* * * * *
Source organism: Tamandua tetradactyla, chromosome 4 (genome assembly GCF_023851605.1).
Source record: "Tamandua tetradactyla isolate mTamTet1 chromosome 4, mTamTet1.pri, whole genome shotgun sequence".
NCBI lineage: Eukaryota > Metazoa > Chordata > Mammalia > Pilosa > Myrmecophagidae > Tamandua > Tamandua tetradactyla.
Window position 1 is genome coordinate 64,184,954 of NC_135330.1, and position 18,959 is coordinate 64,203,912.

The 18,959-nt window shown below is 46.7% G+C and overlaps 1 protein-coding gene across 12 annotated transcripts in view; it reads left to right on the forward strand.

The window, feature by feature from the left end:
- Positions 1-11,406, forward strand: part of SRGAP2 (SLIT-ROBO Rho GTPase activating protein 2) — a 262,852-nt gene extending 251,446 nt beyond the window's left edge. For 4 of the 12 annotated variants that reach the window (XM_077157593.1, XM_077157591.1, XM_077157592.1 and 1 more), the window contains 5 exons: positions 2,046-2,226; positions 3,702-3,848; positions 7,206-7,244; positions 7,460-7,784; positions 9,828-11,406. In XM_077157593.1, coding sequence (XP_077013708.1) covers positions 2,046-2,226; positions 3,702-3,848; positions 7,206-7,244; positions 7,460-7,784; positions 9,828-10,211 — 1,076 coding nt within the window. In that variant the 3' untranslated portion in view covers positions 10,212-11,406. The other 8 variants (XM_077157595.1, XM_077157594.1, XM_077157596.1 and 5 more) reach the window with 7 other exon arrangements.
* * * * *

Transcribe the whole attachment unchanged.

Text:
Source organism: Tamandua tetradactyla, chromosome 4 (genome assembly GCF_023851605.1).
Source record: "Tamandua tetradactyla isolate mTamTet1 chromosome 4, mTamTet1.pri, whole genome shotgun sequence".
NCBI lineage: Eukaryota > Metazoa > Chordata > Mammalia > Pilosa > Myrmecophagidae > Tamandua > Tamandua tetradactyla.
Window position 1 is genome coordinate 64,184,954 of NC_135330.1, and position 18,959 is coordinate 64,203,912.

The 18,959-nt window shown below is 46.7% G+C and overlaps 1 protein-coding gene across 12 annotated transcripts in view; it reads left to right on the forward strand.

The window, feature by feature from the left end:
- Positions 1-11,406, forward strand: part of SRGAP2 (SLIT-ROBO Rho GTPase activating protein 2) — a 262,852-nt gene extending 251,446 nt beyond the window's left edge. For 4 of the 12 annotated variants that reach the window (XM_077157593.1, XM_077157591.1, XM_077157592.1 and 1 more), the window contains 5 exons: positions 2,046-2,226; positions 3,702-3,848; positions 7,206-7,244; positions 7,460-7,784; positions 9,828-11,406. In XM_077157593.1, coding sequence (XP_077013708.1) covers positions 2,046-2,226; positions 3,702-3,848; positions 7,206-7,244; positions 7,460-7,784; positions 9,828-10,211 — 1,076 coding nt within the window. In that variant the 3' untranslated portion in view covers positions 10,212-11,406. The other 8 variants (XM_077157595.1, XM_077157594.1, XM_077157596.1 and 5 more) reach the window with 7 other exon arrangements.